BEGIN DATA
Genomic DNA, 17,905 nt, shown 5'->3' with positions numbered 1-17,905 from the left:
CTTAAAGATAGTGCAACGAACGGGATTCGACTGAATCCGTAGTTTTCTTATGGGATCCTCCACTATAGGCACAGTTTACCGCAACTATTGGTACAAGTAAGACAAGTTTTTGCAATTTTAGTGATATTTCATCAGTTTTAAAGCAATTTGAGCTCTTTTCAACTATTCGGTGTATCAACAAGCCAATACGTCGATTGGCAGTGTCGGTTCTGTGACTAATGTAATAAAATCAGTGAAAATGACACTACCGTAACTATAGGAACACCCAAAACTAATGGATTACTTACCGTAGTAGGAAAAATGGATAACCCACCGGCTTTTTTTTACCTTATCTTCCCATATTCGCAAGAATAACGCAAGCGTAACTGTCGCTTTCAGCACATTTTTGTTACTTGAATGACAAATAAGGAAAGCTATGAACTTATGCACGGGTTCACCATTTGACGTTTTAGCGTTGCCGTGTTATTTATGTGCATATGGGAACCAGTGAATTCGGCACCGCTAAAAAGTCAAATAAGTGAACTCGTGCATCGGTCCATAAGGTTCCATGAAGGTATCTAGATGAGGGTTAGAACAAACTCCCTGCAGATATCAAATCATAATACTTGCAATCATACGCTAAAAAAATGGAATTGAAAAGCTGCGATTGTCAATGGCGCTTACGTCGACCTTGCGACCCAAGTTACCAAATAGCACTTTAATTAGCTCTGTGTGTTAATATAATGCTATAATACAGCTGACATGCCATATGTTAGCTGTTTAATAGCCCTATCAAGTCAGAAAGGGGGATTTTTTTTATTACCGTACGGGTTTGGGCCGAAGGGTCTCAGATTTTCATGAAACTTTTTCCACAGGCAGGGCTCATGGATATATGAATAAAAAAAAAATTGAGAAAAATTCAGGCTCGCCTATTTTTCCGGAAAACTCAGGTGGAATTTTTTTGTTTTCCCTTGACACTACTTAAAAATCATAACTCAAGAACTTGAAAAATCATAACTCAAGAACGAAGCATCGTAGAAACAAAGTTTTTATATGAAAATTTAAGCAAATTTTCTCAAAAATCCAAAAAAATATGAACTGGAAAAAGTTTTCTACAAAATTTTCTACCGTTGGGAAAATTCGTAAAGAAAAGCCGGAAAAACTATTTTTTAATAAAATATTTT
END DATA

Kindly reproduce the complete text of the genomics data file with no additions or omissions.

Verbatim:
Genomic DNA, 17,905 nt, shown 5'->3' with positions numbered 1-17,905 from the left:
CTTAAAGATAGTGCAACGAACGGGATTCGACTGAATCCGTAGTTTTCTTATGGGATCCTCCACTATAGGCACAGTTTACCGCAACTATTGGTACAAGTAAGACAAGTTTTTGCAATTTTAGTGATATTTCATCAGTTTTAAAGCAATTTGAGCTCTTTTCAACTATTCGGTGTATCAACAAGCCAATACGTCGATTGGCAGTGTCGGTTCTGTGACTAATGTAATAAAATCAGTGAAAATGACACTACCGTAACTATAGGAACACCCAAAACTAATGGATTACTTACCGTAGTAGGAAAAATGGATAACCCACCGGCTTTTTTTTACCTTATCTTCCCATATTCGCAAGAATAACGCAAGCGTAACTGTCGCTTTCAGCACATTTTTGTTACTTGAATGACAAATAAGGAAAGCTATGAACTTATGCACGGGTTCACCATTTGACGTTTTAGCGTTGCCGTGTTATTTATGTGCATATGGGAACCAGTGAATTCGGCACCGCTAAAAAGTCAAATAAGTGAACTCGTGCATCGGTCCATAAGGTTCCATGAAGGTATCTAGATGAGGGTTAGAACAAACTCCCTGCAGATATCAAATCATAATACTTGCAATCATACGCTAAAAAAATGGAATTGAAAAGCTGCGATTGTCAATGGCGCTTACGTCGACCTTGCGACCCAAGTTACCAAATAGCACTTTAATTAGCTCTGTGTGTTAATATAATGCTATAATACAGCTGACATGCCATATGTTAGCTGTTTAATAGCCCTATCAAGTCAGAAAGGGGGATTTTTTTTATTACCGTACGGGTTTGGGCCGAAGGGTCTCAGATTTTCATGAAACTTTTTCCACAGGCAGGGCTCATGGATATATGAATAAAAAAAAAATTGAGAAAAATTCAGGCTCGCCTATTTTTCCGGAAAACTCAGGTGGAATTTTTTTGTTTTCCCTTGACACTACTTAAAAATCATAACTCAAGAACTTGAAAAATCATAACTCAAGAACGAAGCATCGTAGAAACAAAGTTTTTATATGAAAATTTAAGCAAATTTTCTCAAAAATCCAAAAAAATATGAACTGGAAAAAGTTTTCTACAAAATTTTCTACCGTTGGGAAAATTCGTAAAGAAAAGCCGGAAAAACTATTTTTTAATAAAATATTTT